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Actor-turned-director Gary Love makes his feature debut with this screen adaptation of co-screenwriter Dominic Leyton's acclaimed stage production Collision. Tom (Steven Mackintosh) is a middle class city boy who is currently scouring the back streets of London in search of an elusive and unnamed object. When Tom comes into contact with desperate young crack addict D (Ashley Walters), it looks as if he may have finally found what he's been looking for. Now, with time running out for Tom and D and psychotic local crime-lord Hoodwink (Andy Serkis) quickly closing in, the pair enter into a deadly game of cat and mouse that finds their mysterious goals gradually coming into focus as their hope to see another day glows ever more dim. ~ Jason Buchanan, Rovi … More
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Critic Reviews for Sugarhouse
Strains so hard to establish some sort of rough street cred that it ends up feeling artificial.
The film, in the end, looks very much like an adaptation of one of those preachy plays that tries too hard to tell it like it is among the underclass.
Directed by Gary Love, early shots promise much but it never delivers. Essentially a Play For Today, with more crack and a syrupy ending you can see coming.
In Gary Love's determinedly gritty Brit-crim movie, three good actors chase around a script that keeps promising more than it delivers.
What justified filming Dominic Leyton's play Collision is hard to see, but the decisions taken in opening it out are what truly wreck Gary Love's misbegotten attempt to do so.
Dominic Leyton's script from his play starts as a flicker of fancy words and ends as a verbose fireball consuming all reality.
Mackintosh's character is a bit sketchy, and his occasional, dramatic interventions were not really believable.
The script invokes sympathy for the characters only at the end - and by then the audience will probably have ceased to care.
Less a movie and more a sustained panic attack, Sugarhouse is so unrelentingly violent, it's like being beaten with a housebrick for 90 minutes.
A low-budget Brit-flick that bucks against the usual "urban cinema" conventions while showcasing its talented cast. Although it runs out of steam, its opening energy and verve are impressive.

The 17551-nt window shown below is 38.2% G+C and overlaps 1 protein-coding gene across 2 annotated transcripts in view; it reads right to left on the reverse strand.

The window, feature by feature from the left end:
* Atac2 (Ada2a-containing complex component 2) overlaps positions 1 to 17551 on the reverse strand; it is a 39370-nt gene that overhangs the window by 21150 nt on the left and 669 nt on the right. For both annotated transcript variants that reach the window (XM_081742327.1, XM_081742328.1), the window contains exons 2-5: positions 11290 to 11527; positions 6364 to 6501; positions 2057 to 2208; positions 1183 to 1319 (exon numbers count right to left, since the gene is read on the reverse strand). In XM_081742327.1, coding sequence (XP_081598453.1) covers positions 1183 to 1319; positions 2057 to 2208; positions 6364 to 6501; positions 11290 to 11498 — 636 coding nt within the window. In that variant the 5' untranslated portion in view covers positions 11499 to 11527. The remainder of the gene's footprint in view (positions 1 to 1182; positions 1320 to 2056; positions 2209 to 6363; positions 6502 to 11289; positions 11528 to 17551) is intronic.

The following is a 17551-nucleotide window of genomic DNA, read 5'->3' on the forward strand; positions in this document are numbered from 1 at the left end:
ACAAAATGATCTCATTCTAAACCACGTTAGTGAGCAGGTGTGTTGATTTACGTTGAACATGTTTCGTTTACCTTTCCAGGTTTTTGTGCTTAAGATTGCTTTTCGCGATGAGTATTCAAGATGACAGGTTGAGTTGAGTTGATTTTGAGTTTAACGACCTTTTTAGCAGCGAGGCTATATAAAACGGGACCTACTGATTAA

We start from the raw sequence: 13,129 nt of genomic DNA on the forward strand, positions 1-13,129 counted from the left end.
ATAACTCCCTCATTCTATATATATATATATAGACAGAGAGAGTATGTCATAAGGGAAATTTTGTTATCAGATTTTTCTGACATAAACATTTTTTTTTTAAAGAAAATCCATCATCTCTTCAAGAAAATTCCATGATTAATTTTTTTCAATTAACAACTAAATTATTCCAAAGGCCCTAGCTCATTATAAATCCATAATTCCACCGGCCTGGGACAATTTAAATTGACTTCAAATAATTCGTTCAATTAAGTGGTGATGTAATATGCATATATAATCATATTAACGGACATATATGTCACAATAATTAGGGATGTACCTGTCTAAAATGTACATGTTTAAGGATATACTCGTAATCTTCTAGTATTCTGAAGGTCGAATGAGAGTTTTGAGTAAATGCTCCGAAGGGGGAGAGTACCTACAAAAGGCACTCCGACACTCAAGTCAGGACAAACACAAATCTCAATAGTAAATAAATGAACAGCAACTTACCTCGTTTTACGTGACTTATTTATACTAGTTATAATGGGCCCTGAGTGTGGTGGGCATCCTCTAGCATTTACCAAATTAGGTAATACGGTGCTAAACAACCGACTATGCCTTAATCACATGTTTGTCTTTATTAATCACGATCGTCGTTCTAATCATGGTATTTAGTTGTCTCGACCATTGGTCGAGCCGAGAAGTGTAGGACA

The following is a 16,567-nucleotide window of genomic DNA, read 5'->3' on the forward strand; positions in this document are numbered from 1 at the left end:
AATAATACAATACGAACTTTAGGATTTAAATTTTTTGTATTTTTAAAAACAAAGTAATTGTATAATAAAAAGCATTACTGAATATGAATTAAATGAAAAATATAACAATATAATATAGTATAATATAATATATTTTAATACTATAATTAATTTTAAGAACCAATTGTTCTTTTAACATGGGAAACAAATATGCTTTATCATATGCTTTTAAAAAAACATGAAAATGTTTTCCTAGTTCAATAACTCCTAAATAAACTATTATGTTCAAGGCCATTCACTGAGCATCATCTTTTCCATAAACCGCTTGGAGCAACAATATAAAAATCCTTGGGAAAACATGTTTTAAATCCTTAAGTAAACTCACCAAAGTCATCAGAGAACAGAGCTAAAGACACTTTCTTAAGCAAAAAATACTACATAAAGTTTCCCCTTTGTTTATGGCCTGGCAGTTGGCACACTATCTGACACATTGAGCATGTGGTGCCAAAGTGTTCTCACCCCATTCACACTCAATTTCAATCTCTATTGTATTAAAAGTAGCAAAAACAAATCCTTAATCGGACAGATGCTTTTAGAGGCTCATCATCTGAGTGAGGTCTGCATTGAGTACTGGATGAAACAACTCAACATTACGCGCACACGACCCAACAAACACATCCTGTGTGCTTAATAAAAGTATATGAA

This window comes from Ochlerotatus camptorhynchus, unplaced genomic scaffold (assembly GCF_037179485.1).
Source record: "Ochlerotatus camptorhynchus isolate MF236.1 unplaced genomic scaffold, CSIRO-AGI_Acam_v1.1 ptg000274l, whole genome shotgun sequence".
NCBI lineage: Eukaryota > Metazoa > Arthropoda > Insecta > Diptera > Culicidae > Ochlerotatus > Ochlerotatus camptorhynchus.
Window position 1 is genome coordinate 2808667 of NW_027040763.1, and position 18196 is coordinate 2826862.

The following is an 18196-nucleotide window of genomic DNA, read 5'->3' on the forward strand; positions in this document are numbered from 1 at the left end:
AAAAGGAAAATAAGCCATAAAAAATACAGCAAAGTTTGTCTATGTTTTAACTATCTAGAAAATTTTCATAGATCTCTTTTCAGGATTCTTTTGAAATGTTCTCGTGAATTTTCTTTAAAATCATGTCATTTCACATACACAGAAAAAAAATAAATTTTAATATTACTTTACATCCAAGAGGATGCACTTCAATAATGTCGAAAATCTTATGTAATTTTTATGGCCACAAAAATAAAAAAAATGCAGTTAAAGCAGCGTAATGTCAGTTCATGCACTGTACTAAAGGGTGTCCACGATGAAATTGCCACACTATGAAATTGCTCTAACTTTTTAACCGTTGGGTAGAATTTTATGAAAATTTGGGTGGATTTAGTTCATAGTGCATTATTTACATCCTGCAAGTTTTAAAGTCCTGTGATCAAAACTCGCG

Feeling like a short that's been stretched out and mugged of its unpredictable tensions, it's a static slice of ghetto hell.
Although the writing's exploration of common humanity across the social divide offers occasional worthwhile moral provocation, its evident theatricality also works against any sense of urban authenticity.
Despite thin caricatures and dodgy dialogue, this still stands out on the street.
Watchable, energetically directed thriller that doesn't quite come together, despite decent performances from Mackintosh and Walters.
In the bristling and brutal crime thriller Sugarhouse, Andy Serkis delivers a performance that makes his turn as King Kong look like Johnny Vegas's knitted monkey sidekick.
Audience Reviews for Sugarhouse
Slow paced, but superbly acted, starring some of Britain?s most underrated Actors. The acting was so good, that parts had no dialogue at all and yet the storyline continued along its way. A gritty and realistic approach, which really added to the scenes of violence etc.
An insightful look into a world few people will ever experience and some wish they didn?t.
This screen adaptation of co-screenwriter Dominic Leyton's stage production Collision was a wonderful choice for Gary Love who makes his feature debut with Tarantino feel Sugarhouse. It's time to switch from British historical fakes to a real time movies... and to enjoy!More
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